Building » Manchester (Cheetham Hill) – St Chad

Manchester (Cheetham Hill) – St Chad

Cheetham Hill Road, Manchester M8 8GG

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The successor church to a chapel of 1776, the oldest post-Reformation Catholic mission in Manchester. The present church is an interesting example of church architecture of the 1840s by Weightman & Hadfield, illustrating the development of ecclesiastical architecture generally during this period and the work of these architects in particular. The church has a good interior with interesting fixtures, fittings and stained glass, including a window of 1847 by Barnett of York. The church and presbytery form a good group in the local townscape.

A chapel dedicated to St Chad was built on Rook Street in central Manchester in 1776, the first post-Reformation purpose-built Catholic public place of Catholic worship in the city, built to a discreet design (the building of public Catholic chapels was still illegal). The precise appearance of this chapel is not recorded. It originally served a wide area, including Bolton, Rochdale, Trafford, Glossop, Stockport and Macclesfield.

The Rook Street chapel was sold in 1846 and was later destroyed by fire. Land for a new church in Cheetham Hill was obtained by Fr Robert Croskell and a new church and presbytery built from designs by Weightman & Hadfield of Sheffield. The church opened in 1847.

The church was restored by Frank Reynolds in 1949-51 and reordered by Greenhalgh & Williams in 1965. During the latter, the rood screen was removed, the sanctuary reordered, a narthex created and new confessionals provided. Various works of restoration and repair have taken place since that time including external stone restoration (1995), and work to the roofs and replacement of stolen lead flashings (2009, 2010).  Since 2012 the church has been the Manchester home of the Congregation of the Oratory of St Philip Neri (Oratorians).

St Chad’s was the first church in the North West to host the Ukrainian Catholic congregation, who worshipped here for over thirty years, from 1921 to 1954. In May 2023 the list description for the church was amended to reflect this historical association.


All orientations given are liturgical. The church is of special interest as an illustration of the development of ecclesiastical architecture, and Roman Catholic architecture in particular, of the period. Weightman & Hadfield were notable architects specialising in Roman Catholic churches, whose patrons were initially the Dukes of Rutland. Their adoption of and experimentation with Puginian precepts from the 1840s can be traced through this and other churches of similar date, including Salford Cathedral (qv).  The church employs generally Perpendicular motifs and window tracery, and has an open hammerbeam-type timber roof. It has a number of impressive fittings, some of which may be original; others are probably later, perhaps of the 1870s or 1880s. The altars and reredoses in the chancel and the north and south chapels all appear to have been altered and rearranged, probably during reordering in 1965. The church has an interesting collection of stained glass of various different periods, including a fine east window attributed to J. Barnett & Son of York, of circa 1847.  A good late nineteenth century window in the south chapel is based on van Eyck’s Adoration of the Lamb. A monument of 1906 in the narthex to Mgr Sheehan, the mission priest, takes the form of a seated statue of St Peter. There is a large Pietà in the north aisle, erected as a First World War memorial, a finely carved First and Second World War memorial stands at the east end of the south aisle, and another takes the form of a large stone cross outside.  The 1965 reordering introduced marble steps and floors to the sanctuary which lack affinity with the character of the church and its fittings. The same is true of a baptistery with late twentieth century marble font in the northwest aisle and the late twentieth century Lourdes chapel in the southwest aisle. Confessionals of rather basic design of 1965 stand in the north aisle. The narthex screen, of the same period, is awkwardly related to a small pre-existing gallery, aligned east/west, with organ.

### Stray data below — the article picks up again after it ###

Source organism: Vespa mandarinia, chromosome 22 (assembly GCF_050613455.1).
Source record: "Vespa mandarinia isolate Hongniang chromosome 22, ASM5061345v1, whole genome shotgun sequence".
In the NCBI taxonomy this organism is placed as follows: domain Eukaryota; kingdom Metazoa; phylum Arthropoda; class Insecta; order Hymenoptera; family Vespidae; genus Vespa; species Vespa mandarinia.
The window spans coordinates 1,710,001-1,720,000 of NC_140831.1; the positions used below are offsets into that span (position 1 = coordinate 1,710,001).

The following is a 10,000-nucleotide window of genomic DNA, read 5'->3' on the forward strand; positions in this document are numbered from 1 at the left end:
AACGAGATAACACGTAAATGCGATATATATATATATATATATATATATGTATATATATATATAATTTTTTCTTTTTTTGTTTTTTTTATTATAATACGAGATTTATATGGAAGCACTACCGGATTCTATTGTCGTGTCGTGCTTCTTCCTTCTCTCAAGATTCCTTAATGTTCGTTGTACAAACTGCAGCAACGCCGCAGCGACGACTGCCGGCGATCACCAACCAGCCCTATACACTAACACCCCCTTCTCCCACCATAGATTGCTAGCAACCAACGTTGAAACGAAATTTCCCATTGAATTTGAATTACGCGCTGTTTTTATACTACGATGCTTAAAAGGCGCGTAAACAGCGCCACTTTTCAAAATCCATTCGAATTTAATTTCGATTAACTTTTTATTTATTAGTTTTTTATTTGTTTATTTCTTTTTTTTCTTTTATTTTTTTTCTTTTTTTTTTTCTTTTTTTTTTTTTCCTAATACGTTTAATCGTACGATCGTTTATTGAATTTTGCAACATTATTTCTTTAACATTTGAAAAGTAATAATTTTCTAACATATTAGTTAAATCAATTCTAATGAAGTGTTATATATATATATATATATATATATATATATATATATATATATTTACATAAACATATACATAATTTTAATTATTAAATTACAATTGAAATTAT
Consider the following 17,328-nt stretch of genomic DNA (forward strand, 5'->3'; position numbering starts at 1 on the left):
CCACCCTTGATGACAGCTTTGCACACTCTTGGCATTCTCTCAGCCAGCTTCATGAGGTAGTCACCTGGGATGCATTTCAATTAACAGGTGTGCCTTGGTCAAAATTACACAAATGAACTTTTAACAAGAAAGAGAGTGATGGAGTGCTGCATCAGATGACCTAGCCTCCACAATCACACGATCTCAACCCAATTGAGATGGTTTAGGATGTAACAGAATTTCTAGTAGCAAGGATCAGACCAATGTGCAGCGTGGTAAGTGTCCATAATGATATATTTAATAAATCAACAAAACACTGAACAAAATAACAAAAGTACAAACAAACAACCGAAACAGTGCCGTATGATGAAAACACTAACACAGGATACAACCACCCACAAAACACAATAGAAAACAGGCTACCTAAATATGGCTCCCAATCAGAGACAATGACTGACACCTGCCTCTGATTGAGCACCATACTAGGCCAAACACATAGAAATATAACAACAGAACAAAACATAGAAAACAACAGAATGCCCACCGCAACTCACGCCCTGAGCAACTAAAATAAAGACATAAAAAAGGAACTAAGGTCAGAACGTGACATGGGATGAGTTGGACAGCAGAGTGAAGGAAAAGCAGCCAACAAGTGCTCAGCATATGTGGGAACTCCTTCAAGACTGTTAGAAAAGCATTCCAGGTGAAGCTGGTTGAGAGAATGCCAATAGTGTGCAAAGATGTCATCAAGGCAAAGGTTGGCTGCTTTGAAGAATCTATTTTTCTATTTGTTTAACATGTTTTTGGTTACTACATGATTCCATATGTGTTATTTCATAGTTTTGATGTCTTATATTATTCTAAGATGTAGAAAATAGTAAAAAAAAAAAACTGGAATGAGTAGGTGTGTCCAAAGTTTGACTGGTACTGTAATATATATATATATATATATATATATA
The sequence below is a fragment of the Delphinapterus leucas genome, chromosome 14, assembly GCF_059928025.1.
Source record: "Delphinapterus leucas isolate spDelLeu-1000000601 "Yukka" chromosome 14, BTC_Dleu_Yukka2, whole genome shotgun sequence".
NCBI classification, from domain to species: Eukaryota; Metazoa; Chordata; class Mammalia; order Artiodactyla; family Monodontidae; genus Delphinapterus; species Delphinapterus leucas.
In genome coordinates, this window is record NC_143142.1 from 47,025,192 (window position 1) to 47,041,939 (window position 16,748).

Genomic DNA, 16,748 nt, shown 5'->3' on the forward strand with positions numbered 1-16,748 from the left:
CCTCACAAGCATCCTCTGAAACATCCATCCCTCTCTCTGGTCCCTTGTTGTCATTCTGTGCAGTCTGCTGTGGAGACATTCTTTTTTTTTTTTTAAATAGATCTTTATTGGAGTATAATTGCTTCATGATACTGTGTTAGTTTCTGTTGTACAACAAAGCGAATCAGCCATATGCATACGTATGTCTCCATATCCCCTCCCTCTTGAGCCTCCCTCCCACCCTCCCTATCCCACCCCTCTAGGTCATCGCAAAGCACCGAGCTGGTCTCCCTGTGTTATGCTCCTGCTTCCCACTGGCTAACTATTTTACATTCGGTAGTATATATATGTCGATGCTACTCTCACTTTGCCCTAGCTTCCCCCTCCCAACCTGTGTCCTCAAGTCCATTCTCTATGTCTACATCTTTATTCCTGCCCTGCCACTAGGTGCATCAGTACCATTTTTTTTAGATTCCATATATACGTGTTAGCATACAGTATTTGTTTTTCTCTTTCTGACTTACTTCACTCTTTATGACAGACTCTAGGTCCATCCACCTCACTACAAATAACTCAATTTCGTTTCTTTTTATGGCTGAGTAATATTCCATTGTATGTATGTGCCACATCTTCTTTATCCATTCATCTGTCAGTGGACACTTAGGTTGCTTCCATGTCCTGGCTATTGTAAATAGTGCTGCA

List description (church, attached presbytery and boundary walls):

Roman Catholic Church of St Chad and attached Presbytery, and Boundary Walls, Non Civil Parish – 1208542 | Historic England

Entry amended by AHP 05.06.2023

Heritage Details

Architect: Weightman & Hadfield

Original Date: 1847

Conservation Area: Yes

Listed Grade: Grade II